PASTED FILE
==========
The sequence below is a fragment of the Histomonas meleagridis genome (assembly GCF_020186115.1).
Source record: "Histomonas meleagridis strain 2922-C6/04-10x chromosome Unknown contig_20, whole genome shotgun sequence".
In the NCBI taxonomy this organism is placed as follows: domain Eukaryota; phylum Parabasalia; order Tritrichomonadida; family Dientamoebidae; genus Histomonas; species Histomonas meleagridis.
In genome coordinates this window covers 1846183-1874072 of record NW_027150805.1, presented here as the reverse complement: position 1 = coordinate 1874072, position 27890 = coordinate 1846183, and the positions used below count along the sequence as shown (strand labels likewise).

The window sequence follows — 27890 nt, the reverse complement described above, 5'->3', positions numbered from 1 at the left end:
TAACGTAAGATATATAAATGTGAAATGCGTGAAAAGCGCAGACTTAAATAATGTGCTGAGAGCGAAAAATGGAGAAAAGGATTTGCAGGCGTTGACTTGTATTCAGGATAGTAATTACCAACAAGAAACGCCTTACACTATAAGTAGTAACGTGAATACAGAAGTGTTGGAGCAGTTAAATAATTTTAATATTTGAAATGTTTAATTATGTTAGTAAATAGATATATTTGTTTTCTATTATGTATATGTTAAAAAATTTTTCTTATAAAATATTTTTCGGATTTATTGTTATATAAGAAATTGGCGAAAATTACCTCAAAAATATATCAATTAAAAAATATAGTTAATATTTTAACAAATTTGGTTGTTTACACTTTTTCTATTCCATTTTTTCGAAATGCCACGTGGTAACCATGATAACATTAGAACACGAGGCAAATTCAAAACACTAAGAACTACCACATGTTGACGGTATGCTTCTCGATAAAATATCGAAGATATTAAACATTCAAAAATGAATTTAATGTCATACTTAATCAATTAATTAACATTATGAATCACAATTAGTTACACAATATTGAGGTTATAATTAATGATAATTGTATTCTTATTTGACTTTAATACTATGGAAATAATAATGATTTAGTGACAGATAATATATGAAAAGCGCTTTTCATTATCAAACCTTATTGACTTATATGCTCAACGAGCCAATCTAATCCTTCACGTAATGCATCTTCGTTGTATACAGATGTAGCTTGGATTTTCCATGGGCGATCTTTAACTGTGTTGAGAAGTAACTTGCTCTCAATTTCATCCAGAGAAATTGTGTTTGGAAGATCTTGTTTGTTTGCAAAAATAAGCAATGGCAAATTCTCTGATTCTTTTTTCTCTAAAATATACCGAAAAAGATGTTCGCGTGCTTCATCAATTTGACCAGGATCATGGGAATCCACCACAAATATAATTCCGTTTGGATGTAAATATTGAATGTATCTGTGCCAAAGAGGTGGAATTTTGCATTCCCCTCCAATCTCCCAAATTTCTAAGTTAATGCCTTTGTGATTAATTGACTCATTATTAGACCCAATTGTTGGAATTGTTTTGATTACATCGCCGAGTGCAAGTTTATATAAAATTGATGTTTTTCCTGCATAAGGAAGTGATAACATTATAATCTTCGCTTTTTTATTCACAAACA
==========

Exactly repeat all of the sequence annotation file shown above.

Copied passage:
The sequence below is a fragment of the Histomonas meleagridis genome (assembly GCF_020186115.1).
Source record: "Histomonas meleagridis strain 2922-C6/04-10x chromosome Unknown contig_20, whole genome shotgun sequence".
In the NCBI taxonomy this organism is placed as follows: domain Eukaryota; phylum Parabasalia; order Tritrichomonadida; family Dientamoebidae; genus Histomonas; species Histomonas meleagridis.
In genome coordinates this window covers 1846183-1874072 of record NW_027150805.1, presented here as the reverse complement: position 1 = coordinate 1874072, position 27890 = coordinate 1846183, and the positions used below count along the sequence as shown (strand labels likewise).

The window sequence follows — 27890 nt, the reverse complement described above, 5'->3', positions numbered from 1 at the left end:
TAACGTAAGATATATAAATGTGAAATGCGTGAAAAGCGCAGACTTAAATAATGTGCTGAGAGCGAAAAATGGAGAAAAGGATTTGCAGGCGTTGACTTGTATTCAGGATAGTAATTACCAACAAGAAACGCCTTACACTATAAGTAGTAACGTGAATACAGAAGTGTTGGAGCAGTTAAATAATTTTAATATTTGAAATGTTTAATTATGTTAGTAAATAGATATATTTGTTTTCTATTATGTATATGTTAAAAAATTTTTCTTATAAAATATTTTTCGGATTTATTGTTATATAAGAAATTGGCGAAAATTACCTCAAAAATATATCAATTAAAAAATATAGTTAATATTTTAACAAATTTGGTTGTTTACACTTTTTCTATTCCATTTTTTCGAAATGCCACGTGGTAACCATGATAACATTAGAACACGAGGCAAATTCAAAACACTAAGAACTACCACATGTTGACGGTATGCTTCTCGATAAAATATCGAAGATATTAAACATTCAAAAATGAATTTAATGTCATACTTAATCAATTAATTAACATTATGAATCACAATTAGTTACACAATATTGAGGTTATAATTAATGATAATTGTATTCTTATTTGACTTTAATACTATGGAAATAATAATGATTTAGTGACAGATAATATATGAAAAGCGCTTTTCATTATCAAACCTTATTGACTTATATGCTCAACGAGCCAATCTAATCCTTCACGTAATGCATCTTCGTTGTATACAGATGTAGCTTGGATTTTCCATGGGCGATCTTTAACTGTGTTGAGAAGTAACTTGCTCTCAATTTCATCCAGAGAAATTGTGTTTGGAAGATCTTGTTTGTTTGCAAAAATAAGCAATGGCAAATTCTCTGATTCTTTTTTCTCTAAAATATACCGAAAAAGATGTTCGCGTGCTTCATCAATTTGACCAGGATCATGGGAATCCACCACAAATATAATTCCGTTTGGATGTAAATATTGAATGTATCTGTGCCAAAGAGGTGGAATTTTGCATTCCCCTCCAATCTCCCAAATTTCTAAGTTAATGCCTTTGTGATTAATTGACTCATTATTAGACCCAATTGTTGGAATTGTTTTGATTACATCGCCGAGTGCAAGTTTATATAAAATTGATGTTTTTCCTGCATAAGGAAGTGATAACATTATAATCTTCGCTTTTTTATTCACAAACA